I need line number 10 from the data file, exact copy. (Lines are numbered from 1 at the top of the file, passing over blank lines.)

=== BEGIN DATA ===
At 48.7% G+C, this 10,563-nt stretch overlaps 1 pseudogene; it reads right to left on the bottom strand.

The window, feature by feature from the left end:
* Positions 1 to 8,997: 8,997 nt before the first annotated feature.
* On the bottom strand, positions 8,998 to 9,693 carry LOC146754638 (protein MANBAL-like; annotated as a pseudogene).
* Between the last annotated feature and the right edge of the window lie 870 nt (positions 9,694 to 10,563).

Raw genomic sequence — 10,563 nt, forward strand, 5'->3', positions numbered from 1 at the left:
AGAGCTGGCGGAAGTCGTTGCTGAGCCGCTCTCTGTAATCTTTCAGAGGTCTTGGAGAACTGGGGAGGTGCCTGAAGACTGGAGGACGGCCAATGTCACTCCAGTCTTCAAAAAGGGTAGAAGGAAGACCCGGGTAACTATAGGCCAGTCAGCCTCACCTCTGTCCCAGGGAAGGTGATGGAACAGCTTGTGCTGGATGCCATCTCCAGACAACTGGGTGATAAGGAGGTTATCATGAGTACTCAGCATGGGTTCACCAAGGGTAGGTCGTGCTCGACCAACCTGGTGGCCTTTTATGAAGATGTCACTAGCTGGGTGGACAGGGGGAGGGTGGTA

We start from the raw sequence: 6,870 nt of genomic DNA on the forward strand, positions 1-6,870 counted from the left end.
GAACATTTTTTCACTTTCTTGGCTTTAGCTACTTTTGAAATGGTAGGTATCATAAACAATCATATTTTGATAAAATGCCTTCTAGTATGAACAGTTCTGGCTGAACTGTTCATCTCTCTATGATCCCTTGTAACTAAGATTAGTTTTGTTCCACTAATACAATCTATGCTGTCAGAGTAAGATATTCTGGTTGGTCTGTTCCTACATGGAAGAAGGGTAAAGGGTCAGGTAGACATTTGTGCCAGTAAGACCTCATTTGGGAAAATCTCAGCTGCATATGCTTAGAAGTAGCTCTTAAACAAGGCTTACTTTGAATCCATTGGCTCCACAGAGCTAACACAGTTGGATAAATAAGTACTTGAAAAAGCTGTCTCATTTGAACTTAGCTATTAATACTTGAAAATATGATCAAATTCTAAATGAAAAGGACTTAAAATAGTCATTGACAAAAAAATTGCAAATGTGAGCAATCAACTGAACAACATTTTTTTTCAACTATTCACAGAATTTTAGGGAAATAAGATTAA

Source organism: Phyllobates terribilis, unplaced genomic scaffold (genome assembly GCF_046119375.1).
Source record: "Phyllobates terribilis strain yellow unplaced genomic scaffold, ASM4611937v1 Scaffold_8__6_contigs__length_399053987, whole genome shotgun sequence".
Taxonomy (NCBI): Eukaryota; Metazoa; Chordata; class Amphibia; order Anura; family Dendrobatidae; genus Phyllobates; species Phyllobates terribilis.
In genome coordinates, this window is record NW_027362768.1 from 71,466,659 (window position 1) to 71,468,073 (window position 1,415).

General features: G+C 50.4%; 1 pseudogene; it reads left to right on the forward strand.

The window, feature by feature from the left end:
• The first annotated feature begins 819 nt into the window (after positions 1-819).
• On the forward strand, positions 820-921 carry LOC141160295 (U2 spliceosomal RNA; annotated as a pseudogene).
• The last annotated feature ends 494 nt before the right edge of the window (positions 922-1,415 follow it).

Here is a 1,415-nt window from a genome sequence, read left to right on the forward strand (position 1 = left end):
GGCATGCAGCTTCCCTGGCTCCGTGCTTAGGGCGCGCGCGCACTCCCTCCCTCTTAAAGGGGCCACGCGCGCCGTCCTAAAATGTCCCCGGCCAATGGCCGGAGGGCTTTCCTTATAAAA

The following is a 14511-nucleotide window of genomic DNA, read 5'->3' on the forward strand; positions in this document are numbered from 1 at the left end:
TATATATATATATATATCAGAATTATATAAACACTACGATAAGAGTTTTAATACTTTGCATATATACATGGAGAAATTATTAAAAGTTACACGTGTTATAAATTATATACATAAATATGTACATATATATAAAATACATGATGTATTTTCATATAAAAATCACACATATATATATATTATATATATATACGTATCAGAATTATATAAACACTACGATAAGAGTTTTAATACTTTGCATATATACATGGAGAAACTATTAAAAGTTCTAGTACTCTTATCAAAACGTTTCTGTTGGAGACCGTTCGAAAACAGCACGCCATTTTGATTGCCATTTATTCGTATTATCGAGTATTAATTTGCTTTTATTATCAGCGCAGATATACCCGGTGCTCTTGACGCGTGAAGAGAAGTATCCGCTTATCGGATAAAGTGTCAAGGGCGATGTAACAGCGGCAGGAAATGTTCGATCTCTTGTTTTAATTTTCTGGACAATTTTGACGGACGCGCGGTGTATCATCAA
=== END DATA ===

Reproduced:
Source organism: Phyllobates terribilis, unplaced genomic scaffold (genome assembly GCF_046119375.1).